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June 24, 2011, 09:30:35 PM
 #54


Some minor updates to the released files:

[ ... ]

-----BEGIN PGP SIGNATURE-----
Version: GnuPG v1.4.11 (GNU/Linux)

[ ... ]

-----END PGP SIGNATURE-----


Hi Jeff,

great.

One extremely dumb question - how does one verify that signature?
I can't find it in http://pgp.cs.uu.nl/, for example.
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June 25, 2011, 04:29:01 PM
 #55

Windows: http://support.microsoft.com/kb/841290 or http://www.nirsoft.net/utils/hashmyfiles.zip
Linux: $ sha1sum bitcoin-0.3.23-linux.tar.gz
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June 25, 2011, 07:17:35 PM
 #56

One extremely dumb question - how does one verify that signature?
I can't find it in http://pgp.cs.uu.nl/, for example.

If you are using gpg4win then you can use Kleopatra.
Save the signature in a file and open it with Kleopatra.
Make sure you have added a key server in Kleopatra's options first.

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June 25, 2011, 07:58:11 PM
 #57

Windows: http://support.microsoft.com/kb/841290 or http://www.nirsoft.net/utils/hashmyfiles.zip
Linux: $ sha1sum bitcoin-0.3.23-linux.tar.gz

That's not the point. The checksums are fine and gpg says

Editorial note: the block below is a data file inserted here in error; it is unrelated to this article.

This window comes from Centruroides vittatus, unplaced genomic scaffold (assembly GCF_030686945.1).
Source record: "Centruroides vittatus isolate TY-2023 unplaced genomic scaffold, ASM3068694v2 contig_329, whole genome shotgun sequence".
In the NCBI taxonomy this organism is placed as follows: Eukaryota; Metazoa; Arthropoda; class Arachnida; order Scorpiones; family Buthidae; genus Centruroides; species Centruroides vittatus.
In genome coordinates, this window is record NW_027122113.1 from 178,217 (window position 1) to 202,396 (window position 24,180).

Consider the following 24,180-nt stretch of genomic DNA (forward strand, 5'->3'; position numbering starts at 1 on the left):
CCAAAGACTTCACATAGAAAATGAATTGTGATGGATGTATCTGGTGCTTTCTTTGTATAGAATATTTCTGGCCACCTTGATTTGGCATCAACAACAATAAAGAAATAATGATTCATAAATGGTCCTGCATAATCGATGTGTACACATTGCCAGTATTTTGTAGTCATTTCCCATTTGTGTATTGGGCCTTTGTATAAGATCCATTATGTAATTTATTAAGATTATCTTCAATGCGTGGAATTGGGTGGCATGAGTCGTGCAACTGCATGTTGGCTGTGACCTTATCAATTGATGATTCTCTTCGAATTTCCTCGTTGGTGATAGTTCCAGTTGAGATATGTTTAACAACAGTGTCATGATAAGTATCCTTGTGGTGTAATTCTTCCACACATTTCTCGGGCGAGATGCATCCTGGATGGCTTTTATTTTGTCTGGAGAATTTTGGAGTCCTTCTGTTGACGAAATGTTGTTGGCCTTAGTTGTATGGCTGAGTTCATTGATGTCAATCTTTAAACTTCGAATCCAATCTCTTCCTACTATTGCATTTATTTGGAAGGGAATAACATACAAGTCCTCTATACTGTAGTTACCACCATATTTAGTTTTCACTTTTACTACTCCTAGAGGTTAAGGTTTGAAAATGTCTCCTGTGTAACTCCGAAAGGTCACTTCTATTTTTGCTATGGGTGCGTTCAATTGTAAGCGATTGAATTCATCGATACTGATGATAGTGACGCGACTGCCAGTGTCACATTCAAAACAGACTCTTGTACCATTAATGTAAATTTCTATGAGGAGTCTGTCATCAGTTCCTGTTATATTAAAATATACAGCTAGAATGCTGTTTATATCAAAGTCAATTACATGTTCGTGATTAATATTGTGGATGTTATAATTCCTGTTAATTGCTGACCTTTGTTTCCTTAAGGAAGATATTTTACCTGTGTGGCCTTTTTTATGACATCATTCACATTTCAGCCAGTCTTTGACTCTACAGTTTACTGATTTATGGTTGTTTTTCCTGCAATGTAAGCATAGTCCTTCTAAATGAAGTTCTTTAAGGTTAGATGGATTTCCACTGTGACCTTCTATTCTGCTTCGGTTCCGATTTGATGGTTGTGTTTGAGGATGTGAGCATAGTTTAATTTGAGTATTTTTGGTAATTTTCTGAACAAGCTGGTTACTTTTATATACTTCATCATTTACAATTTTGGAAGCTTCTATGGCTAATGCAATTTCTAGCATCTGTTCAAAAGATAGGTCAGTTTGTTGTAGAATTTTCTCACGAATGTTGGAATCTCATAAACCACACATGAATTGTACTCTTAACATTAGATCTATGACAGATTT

the signature in itself is correct. What I didn't found is how
to verify that the signature belongs indeed to Jeff.
For signatures on Linux kernel sources, for example,
there is a big web of trust to which most open source
contributors belong.

If you know Jeff personally, that's of course no problem at all.
But in general, signatures without references to such a trust web
cannot warrant that the binaries have not been replaced by
someone else. It's surely paranoid to think about that,
but for a payment system it's also the definitive worst case if
it happens one day.
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June 25, 2011, 09:08:32 PM
 #58

2. Win32 .zip archive added.
Good, please link to it from www.bitcoin.org also.

I know this because Tyler knows this.
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June 28, 2011, 01:03:18 AM
 #59

That's not the point. The checksums are fine and gpg says
the signature in itself is correct. What I didn't found is how
to verify that the signature belongs indeed to Jeff.

Paste the signature from above to e.g. /tmp/foo.asc
$ gpg /tmp/foo.asc
it asks for the data file (bitcoin client), this will spit out the key ID (2DBF0CA8)
If you plug that into the site you listed, it will complain about it not being in the strong set, but offer you a search (first link):
http://pgp.surfnet.nl:11371/pks/lookup?op=vindex&fingerprint=on&search=0x2DBF0CA8

You can get the public key and trace the web from there.
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June 29, 2011, 07:29:39 PM
 #60


You can get the public key   [ ... ]

Of course.


[ ... ] and trace the web from there.

I seem to miss the point. Are you aware that anyone can generate and upload
a key with some uid like "Jeff Garzik <jgarzik@exmulti.com>" ?